Victory Will Take Time
Our strategy is working: Much has been accomplished in Iraq, including the removal of Saddam’s tyranny, negotiation of an interim constitution, restoration of full sovereignty, holding of free national elections, formation of an elected government, drafting of a permanent constitution, ratification of that constitution, introduction of a sound currency, gradual restoration of neglected infrastructure, the ongoing training and equipping of Iraqi security forces, and the increasing capability of those forces to take on the terrorists and secure their nation.
Yet many challenges remain: Iraq is overcoming decades of a vicious tyranny, where governmental authority stemmed solely from fear, terror, and brutality.
It is not realistic to expect a fully functioning democracy, able to defeat its enemies and peacefully reconcile generational grievances, to be in place less than three years after Saddam was finally removed from power.
Our comprehensive strategy will help Iraqis overcome remaining challenges, but defeating the multi-headed enemy in Iraq -- and ensuring that it cannot threaten Iraq’s democratic gains once we leave -- requires persistent effort across many fronts.
Our Victory Strategy Is (and Must Be) Conditions Based
With resolve, victory will be achieved, although not by a date certain.
No war has ever been won on a timetable and neither will this one.
But lack of a timetable does not mean our posture in Iraq (both military and civilian) will remain static over time. As conditions change, our posture will change.
We expect, but cannot guarantee, that our force posture will change over the next year, as the political process advances and Iraqi security forces grow and gain experience.
While our military presence may become less visible, it will remain lethal and decisive, able to confront the enemy wherever it may organize.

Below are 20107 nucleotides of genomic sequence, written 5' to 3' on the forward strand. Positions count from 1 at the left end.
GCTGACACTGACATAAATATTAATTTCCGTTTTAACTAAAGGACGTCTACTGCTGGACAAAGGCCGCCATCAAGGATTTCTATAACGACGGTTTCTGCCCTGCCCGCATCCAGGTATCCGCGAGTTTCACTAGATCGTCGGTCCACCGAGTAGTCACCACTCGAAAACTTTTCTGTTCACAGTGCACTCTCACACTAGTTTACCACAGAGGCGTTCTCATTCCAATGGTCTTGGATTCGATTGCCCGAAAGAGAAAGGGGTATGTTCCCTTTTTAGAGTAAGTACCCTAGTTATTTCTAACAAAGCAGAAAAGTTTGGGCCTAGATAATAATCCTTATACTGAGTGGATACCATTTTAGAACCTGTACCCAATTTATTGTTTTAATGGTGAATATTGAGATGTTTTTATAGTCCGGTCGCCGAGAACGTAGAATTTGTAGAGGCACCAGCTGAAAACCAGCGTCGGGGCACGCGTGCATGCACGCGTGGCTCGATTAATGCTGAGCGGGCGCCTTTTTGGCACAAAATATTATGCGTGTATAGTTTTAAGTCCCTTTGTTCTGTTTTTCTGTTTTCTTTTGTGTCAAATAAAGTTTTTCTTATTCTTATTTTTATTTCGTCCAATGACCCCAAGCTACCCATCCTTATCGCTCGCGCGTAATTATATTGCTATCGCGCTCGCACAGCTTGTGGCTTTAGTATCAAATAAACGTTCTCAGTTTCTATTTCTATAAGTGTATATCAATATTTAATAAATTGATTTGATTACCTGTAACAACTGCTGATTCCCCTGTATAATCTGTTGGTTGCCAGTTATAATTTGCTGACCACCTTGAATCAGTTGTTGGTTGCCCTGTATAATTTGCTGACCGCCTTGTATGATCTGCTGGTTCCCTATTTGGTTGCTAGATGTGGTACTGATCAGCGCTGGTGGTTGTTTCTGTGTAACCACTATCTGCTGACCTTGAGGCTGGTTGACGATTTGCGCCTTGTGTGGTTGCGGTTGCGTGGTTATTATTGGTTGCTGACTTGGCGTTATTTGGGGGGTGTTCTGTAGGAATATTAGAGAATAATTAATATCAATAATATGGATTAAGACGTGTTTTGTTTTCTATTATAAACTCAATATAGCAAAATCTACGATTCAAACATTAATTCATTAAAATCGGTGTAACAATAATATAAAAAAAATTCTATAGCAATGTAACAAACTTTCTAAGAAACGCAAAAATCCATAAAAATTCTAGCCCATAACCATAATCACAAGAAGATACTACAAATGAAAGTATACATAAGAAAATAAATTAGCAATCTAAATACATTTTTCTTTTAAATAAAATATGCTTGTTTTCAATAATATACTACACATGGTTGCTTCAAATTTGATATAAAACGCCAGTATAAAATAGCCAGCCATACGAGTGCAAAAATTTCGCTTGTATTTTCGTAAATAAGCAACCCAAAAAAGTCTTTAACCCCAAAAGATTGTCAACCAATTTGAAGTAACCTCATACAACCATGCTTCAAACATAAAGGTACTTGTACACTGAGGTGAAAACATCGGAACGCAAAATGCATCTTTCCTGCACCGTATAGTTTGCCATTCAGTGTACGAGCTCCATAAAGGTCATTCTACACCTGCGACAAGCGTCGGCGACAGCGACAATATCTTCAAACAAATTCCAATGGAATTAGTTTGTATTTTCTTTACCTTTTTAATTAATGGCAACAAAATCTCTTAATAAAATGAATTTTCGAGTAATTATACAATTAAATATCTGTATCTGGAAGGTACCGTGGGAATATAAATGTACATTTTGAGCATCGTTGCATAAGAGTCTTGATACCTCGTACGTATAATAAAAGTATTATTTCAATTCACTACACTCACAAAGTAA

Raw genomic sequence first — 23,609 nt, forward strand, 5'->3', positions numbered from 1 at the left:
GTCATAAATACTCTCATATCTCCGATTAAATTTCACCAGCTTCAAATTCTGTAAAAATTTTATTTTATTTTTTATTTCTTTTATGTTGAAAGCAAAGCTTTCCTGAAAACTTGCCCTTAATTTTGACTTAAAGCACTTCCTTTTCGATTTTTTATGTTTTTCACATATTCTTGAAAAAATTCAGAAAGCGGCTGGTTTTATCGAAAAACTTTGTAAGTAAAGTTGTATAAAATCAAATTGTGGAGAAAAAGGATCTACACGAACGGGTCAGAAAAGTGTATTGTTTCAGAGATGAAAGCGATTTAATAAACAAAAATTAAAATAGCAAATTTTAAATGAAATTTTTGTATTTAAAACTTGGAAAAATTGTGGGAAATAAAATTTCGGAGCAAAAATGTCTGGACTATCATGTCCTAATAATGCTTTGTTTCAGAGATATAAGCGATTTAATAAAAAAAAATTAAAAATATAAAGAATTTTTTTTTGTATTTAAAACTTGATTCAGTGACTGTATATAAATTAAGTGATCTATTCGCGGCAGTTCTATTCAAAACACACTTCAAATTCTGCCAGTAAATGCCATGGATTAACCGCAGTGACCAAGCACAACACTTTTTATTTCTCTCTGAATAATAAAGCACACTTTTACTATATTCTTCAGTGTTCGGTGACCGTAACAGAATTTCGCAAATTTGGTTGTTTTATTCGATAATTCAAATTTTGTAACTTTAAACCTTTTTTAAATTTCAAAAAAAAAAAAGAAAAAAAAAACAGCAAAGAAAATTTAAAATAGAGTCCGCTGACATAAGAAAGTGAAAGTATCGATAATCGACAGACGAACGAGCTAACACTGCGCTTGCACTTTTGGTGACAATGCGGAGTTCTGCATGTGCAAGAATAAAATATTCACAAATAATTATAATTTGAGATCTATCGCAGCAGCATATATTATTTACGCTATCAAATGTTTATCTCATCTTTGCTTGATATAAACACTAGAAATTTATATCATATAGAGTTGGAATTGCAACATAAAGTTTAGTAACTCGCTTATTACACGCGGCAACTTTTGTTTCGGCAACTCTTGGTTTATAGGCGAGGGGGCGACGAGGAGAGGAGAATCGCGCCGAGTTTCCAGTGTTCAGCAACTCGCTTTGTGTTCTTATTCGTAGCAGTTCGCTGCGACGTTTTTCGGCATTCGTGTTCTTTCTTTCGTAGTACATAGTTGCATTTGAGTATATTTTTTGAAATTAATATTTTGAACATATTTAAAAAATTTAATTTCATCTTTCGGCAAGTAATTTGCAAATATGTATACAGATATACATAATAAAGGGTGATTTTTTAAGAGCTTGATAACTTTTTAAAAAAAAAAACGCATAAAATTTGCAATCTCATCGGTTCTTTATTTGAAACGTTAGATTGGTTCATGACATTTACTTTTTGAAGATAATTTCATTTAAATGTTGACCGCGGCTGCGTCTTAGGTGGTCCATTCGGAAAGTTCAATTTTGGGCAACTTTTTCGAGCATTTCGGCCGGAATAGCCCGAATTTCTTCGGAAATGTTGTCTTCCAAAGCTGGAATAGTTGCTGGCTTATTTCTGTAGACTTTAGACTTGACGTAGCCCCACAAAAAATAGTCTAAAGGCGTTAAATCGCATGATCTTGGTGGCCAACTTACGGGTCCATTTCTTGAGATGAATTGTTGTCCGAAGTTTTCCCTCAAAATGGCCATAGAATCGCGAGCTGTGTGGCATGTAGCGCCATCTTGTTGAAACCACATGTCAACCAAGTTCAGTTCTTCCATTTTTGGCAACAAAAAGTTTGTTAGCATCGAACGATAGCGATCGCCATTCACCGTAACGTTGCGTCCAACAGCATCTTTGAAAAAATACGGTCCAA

Our mission in Iraq is to win the war. Our troops will return home when that mission is complete.
Mac Owens rather liked the speech:
Our demagogues have pandered to the fears and weaknesses of the American rather than to their virtues and strengths. In his Naval Academy speech, President Bush did just the opposite, exercising his “duty [as one whom the people have] appointed to be the guardians of [their] … interests, to withstand the temporary delusion, in order to give them time and opportunity for more cool and sedate reflection.”
Today’s speech is the opening salvo in a campaign of public diplomacy to reinvigorate the war effort and restore public support for our enterprise in Iraq. It coincides with the release of the president’s Iraq strategy document, which is important in and of itself. The fact is that the United States has always had a strategy for Iraq, but any strategy worthy of the name must be adaptable.
What critics mean when they say there is no strategy is that they don’t like what the president is doing, although none have offered any alternative but withdrawal. By publishing the outline of his strategy, the president makes it impossible for his critics to take the easy way out. now they will have to put up or shut up…if only.
So did Rich Lowry.
Here’s an account of the predictably negative Democratic response: where once at least a few of them called for more boots on the ground, the chorus now is that our presence is provoking the insurgency. Nancy Pelosi has gone further, actually endorsing John Murtha’s plan for a rapid withdrawal and claiming that at least half the Democratic caucus agrees with her. Bill Kristol thinks this is a bad, nay "disastrous," move:
Pelosi’s endorsement today of the withdrawal of U.S. troops from Iraq makes the House Democrats the party of defeat, the party of surrender. Bush’s strong speech today means the GOP is likely to be--if Republican Congressmen just keep their nerve--the party of victory. Now it is possible that the situation in Iraq will worsen over the next year. If that happens, Bush and the GOP are in deep trouble. They would have been if Pelosi had said nothing. But it is much more likely that the situation in Iraq will stay more or less the same, or improve. In either case, Republicans will benefit from being the party of victory.
My bottom line: a very good speech (more please!) and a hollow response, largely bereft of any serious thinking.